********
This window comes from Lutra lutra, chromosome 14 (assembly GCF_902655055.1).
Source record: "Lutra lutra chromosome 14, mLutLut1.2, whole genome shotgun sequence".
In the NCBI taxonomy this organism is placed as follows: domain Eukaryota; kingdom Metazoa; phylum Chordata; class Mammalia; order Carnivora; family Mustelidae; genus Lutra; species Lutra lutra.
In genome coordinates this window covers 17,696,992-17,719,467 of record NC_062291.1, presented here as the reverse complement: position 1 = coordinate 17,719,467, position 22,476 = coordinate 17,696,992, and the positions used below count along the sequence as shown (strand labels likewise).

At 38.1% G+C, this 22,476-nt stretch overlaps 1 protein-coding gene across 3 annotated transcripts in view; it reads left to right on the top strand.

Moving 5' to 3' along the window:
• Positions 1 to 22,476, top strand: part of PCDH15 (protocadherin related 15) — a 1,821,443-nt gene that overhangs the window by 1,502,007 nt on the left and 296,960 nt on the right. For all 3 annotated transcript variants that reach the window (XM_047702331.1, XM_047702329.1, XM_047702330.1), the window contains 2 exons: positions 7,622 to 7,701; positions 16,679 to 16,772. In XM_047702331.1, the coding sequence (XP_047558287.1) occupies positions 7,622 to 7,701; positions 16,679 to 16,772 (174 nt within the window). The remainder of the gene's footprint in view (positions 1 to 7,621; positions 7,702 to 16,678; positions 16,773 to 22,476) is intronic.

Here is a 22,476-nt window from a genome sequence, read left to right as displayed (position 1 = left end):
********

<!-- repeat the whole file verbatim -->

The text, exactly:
This window comes from Lutra lutra, chromosome 14 (assembly GCF_902655055.1).
Source record: "Lutra lutra chromosome 14, mLutLut1.2, whole genome shotgun sequence".
In the NCBI taxonomy this organism is placed as follows: domain Eukaryota; kingdom Metazoa; phylum Chordata; class Mammalia; order Carnivora; family Mustelidae; genus Lutra; species Lutra lutra.
In genome coordinates this window covers 17,696,992-17,719,467 of record NC_062291.1, presented here as the reverse complement: position 1 = coordinate 17,719,467, position 22,476 = coordinate 17,696,992, and the positions used below count along the sequence as shown (strand labels likewise).

At 38.1% G+C, this 22,476-nt stretch overlaps 1 protein-coding gene across 3 annotated transcripts in view; it reads left to right on the top strand.

Moving 5' to 3' along the window:
• Positions 1 to 22,476, top strand: part of PCDH15 (protocadherin related 15) — a 1,821,443-nt gene that overhangs the window by 1,502,007 nt on the left and 296,960 nt on the right. For all 3 annotated transcript variants that reach the window (XM_047702331.1, XM_047702329.1, XM_047702330.1), the window contains 2 exons: positions 7,622 to 7,701; positions 16,679 to 16,772. In XM_047702331.1, the coding sequence (XP_047558287.1) occupies positions 7,622 to 7,701; positions 16,679 to 16,772 (174 nt within the window). The remainder of the gene's footprint in view (positions 1 to 7,621; positions 7,702 to 16,678; positions 16,773 to 22,476) is intronic.

Here is a 22,476-nt window from a genome sequence, read left to right as displayed (position 1 = left end):